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A Sorry excuse for Sorry

Today I came across an article on ESPN where Jeff Fisher, coach of the Tennessee Titans (who have as many wins in the NFL as I do right now) apparently upset some people by wearing a Colts jersey while introducing former Colts coach, Tony Dungy during a charity event.

Understandably, some fans and radio personalities have raised a fuss about a coach who lost last week by 59 points wearing the jersey of another team.
Let me first say that I don't particularly care about either side to this trivial story. Football is a game. Nothing that I'm about to say should be taken to indicate I care very deeply about this situation. I care more for the principle at play and how I see this reflected in society as a whole.

According to the article, Fischer did something that I believe reflects a very poor use and understanding of an apology. This is Coach Fisher's direct quote from the article: "I'm sorry if I offended anybody but if I had to do it again, I would do it again."

Coach Fisher is not unique in his definition of an apology. I can't tell you how many times I've heard this type of apology between people. I can't tell you how many people I've met who believe this is an acceptable approach to their relationship with God.

Apologies to People:
"My bad, but I'd do it again."

When you give an apology you are admitting fault.
At the very least you are admitting regret that your ignorance caused harm. What an apology is not is what Coach Fisher expressed. If a person is sorry it means they genuinely repent. They wish they could go back and do things completely different.

We can't have healthy relationships without healthy repentance.
If we believe a healthy repentance is to say "I apologize but I'd cause the same harm again." A true apology is admitting fault and expressing a sincere desire that things would have been done completely differently.

Apologies to God:
"My bad, but I'd do it again."

The scripture is full of examples where God encourages us to live with integrity.
God's word goes as far to say that even our thought life should be lived above reproach. We are called to a higher standard under the grace of Christ, not a lower one. Fortunately for us, in Christ we are forgiven of much. Our knowledge of how short we fall is no longer simply a reflection of how far off the mark we are but rather it is now used as a springboard to giving God more praise, honor and loyalty with our lives.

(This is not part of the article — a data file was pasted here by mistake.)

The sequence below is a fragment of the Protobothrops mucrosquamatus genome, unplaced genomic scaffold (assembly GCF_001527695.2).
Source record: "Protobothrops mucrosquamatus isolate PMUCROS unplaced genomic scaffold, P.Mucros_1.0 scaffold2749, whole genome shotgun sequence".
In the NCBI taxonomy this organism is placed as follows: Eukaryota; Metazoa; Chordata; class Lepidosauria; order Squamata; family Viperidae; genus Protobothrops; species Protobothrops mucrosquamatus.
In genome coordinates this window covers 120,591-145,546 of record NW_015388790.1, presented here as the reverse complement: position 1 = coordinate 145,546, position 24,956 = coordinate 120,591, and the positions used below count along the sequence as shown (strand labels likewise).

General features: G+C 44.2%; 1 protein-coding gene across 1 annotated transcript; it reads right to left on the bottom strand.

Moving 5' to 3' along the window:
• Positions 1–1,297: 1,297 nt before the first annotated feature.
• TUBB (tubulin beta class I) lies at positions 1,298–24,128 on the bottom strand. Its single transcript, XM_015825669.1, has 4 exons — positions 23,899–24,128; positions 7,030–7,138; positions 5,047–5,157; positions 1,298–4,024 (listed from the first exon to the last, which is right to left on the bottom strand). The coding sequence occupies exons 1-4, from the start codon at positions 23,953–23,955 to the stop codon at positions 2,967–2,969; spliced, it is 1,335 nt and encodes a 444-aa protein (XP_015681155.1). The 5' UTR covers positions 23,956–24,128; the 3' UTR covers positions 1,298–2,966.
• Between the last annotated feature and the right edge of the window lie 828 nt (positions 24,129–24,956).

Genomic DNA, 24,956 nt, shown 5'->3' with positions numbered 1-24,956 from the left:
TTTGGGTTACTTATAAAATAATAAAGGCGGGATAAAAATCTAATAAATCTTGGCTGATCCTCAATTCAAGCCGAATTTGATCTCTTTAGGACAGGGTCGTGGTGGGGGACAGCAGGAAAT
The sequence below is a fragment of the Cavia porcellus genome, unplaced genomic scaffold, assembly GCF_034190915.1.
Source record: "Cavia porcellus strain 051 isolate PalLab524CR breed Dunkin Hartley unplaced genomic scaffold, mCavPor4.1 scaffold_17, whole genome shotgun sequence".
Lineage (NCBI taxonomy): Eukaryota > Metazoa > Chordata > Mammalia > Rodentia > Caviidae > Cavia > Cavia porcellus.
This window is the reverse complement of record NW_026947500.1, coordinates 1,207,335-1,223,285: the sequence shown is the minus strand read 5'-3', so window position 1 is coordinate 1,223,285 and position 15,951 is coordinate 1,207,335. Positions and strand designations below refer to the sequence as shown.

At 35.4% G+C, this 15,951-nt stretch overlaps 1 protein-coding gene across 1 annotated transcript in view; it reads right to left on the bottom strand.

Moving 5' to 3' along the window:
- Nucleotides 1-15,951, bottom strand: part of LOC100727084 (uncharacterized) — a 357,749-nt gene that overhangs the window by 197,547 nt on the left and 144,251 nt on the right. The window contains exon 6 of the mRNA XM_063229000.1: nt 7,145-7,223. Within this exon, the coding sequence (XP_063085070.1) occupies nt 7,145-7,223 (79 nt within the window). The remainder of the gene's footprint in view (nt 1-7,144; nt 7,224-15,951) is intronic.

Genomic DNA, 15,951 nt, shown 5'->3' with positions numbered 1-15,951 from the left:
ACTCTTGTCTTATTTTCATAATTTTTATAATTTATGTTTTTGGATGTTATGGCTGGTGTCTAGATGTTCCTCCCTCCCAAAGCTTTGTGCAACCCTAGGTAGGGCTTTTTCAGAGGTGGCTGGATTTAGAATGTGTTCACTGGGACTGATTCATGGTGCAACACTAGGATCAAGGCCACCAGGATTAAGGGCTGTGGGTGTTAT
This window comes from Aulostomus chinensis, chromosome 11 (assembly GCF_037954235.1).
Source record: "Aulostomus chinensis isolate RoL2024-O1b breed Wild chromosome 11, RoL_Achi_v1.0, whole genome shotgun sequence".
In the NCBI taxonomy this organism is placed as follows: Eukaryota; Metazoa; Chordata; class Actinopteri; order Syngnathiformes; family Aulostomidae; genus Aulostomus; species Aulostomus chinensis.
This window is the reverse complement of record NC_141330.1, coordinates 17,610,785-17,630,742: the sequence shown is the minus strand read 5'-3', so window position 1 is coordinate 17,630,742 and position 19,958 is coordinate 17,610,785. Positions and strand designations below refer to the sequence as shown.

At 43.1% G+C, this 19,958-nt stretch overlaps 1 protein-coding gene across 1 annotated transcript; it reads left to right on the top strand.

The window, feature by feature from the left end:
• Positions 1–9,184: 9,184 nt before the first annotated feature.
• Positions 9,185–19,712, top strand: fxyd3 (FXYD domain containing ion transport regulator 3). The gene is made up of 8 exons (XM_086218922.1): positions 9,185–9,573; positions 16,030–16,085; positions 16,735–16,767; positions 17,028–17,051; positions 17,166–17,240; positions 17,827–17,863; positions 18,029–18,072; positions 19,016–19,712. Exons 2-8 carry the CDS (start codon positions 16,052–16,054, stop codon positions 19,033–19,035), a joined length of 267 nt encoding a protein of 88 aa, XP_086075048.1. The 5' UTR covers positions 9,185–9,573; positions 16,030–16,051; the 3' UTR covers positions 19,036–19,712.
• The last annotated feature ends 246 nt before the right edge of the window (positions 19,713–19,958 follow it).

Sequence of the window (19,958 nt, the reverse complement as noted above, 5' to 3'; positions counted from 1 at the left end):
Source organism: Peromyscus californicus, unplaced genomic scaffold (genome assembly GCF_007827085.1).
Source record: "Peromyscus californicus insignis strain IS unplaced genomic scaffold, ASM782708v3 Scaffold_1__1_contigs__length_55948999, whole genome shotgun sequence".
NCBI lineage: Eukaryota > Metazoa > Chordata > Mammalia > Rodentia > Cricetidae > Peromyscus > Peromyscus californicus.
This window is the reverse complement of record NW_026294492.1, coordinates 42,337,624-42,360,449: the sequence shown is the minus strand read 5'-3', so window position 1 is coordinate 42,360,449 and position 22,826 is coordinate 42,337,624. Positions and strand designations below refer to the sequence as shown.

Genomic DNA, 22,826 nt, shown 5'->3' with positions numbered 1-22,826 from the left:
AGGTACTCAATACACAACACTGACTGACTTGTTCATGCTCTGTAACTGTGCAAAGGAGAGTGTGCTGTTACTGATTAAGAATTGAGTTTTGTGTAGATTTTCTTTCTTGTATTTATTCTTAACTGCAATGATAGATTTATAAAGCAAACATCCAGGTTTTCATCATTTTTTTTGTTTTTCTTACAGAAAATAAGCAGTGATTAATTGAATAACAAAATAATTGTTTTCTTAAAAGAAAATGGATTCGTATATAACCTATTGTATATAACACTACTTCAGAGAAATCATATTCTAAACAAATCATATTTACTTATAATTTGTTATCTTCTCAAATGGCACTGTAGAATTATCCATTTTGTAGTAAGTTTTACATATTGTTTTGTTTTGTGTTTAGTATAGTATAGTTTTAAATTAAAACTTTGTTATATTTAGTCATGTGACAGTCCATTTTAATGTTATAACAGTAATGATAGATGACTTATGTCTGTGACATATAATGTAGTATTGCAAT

We are called as His children to present ourselves as living sacrifices because He first sacrificed himself for us. So when we sin our response can't be "My bad God, but I'd do it again."

If you want to see a genuine apology check out Psalm 51.

Psalm 51

For the director of music. A psalm of David. When the prophet Nathan came to him after David had committed adultery with Bathsheba.
1 Have mercy on me, O God,
according to your unfailing love;
according to your great compassion
blot out my transgressions.

2 Wash away all my iniquity
and cleanse me from my sin.

3 For I know my transgressions,
and my sin is always before me.

4 Against you, you only, have I sinned
and done what is evil in your sight,
so that you are proved right when you speak
and justified when you judge.

5 Surely I was sinful at birth,
sinful from the time my mother conceived me.

6 Surely you desire truth in the inner parts a]">[a] ;
you teach b]">[b] me wisdom in the inmost place.

7 Cleanse me with hyssop, and I will be clean;
wash me, and I will be whiter than snow.

8 Let me hear joy and gladness;
let the bones you have crushed rejoice.

9 Hide your face from my sins
and blot out all my iniquity.

10 Create in me a pure heart, O God,
and renew a steadfast spirit within me.

11 Do not cast me from your presence
or take your Holy Spirit from me.

12 Restore to me the joy of your salvation
and grant me a willing spirit, to sustain me.

13 Then I will teach transgressors your ways,
and sinners will turn back to you.

14 Save me from bloodguilt, O God,
the God who saves me,
and my tongue will sing of your righteousness.

15 O Lord, open my lips,
and my mouth will declare your praise.

16 You do not delight in sacrifice, or I would bring it;
you do not take pleasure in burnt offerings.

17 The sacrifices of God are c]">[c] a broken spirit;
a broken and contrite heart,
O God, you will not despise.

18 In your good pleasure make Zion prosper;
build up the walls of Jerusalem.

19 Then there will be righteous sacrifices,
whole burnt offerings to delight you;
then bulls will be offered on your altar.

posted by Tally Wilgis @ Wednesday, October 21, 2009


At 12:48 PM, Blogger Sharon said...

I love that Psalm. It truly shows David's heartfelt remorse, his sorrow, his broken heart as he honestly acknowledges his sin. That's why he is one of my all time Bible heroes. David was a man after God's heart, but he was still a man who sinned mightily but truly repented and who was pretty transparent.

Good article Tally


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